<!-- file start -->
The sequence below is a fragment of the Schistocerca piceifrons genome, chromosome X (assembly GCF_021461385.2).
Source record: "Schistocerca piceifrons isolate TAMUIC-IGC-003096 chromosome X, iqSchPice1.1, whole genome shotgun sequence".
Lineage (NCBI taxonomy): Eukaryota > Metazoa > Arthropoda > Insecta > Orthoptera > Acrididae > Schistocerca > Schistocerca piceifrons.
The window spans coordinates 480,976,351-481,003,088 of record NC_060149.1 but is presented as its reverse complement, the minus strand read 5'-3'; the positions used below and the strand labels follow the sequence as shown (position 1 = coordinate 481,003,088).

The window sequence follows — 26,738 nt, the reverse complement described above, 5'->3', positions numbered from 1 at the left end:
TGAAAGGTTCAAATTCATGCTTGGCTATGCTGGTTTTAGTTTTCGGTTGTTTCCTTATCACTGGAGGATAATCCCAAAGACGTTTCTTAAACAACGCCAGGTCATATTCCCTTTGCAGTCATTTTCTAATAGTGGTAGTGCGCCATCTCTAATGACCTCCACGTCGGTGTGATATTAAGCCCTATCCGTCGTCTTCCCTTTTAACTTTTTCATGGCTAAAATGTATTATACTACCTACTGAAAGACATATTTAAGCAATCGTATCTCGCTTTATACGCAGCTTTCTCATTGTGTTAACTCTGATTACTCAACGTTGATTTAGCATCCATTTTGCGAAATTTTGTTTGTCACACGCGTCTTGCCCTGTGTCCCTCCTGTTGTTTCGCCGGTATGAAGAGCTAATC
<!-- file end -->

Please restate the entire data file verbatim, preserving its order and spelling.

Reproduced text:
The sequence below is a fragment of the Schistocerca piceifrons genome, chromosome X (assembly GCF_021461385.2).
Source record: "Schistocerca piceifrons isolate TAMUIC-IGC-003096 chromosome X, iqSchPice1.1, whole genome shotgun sequence".
Lineage (NCBI taxonomy): Eukaryota > Metazoa > Arthropoda > Insecta > Orthoptera > Acrididae > Schistocerca > Schistocerca piceifrons.
The window spans coordinates 480,976,351-481,003,088 of record NC_060149.1 but is presented as its reverse complement, the minus strand read 5'-3'; the positions used below and the strand labels follow the sequence as shown (position 1 = coordinate 481,003,088).

The window sequence follows — 26,738 nt, the reverse complement described above, 5'->3', positions numbered from 1 at the left end:
TGAAAGGTTCAAATTCATGCTTGGCTATGCTGGTTTTAGTTTTCGGTTGTTTCCTTATCACTGGAGGATAATCCCAAAGACGTTTCTTAAACAACGCCAGGTCATATTCCCTTTGCAGTCATTTTCTAATAGTGGTAGTGCGCCATCTCTAATGACCTCCACGTCGGTGTGATATTAAGCCCTATCCGTCGTCTTCCCTTTTAACTTTTTCATGGCTAAAATGTATTATACTACCTACTGAAAGACATATTTAAGCAATCGTATCTCGCTTTATACGCAGCTTTCTCATTGTGTTAACTCTGATTACTCAACGTTGATTTAGCATCCATTTTGCGAAATTTTGTTTGTCACACGCGTCTTGCCCTGTGTCCCTCCTGTTGTTTCGCCGGTATGAAGAGCTAATC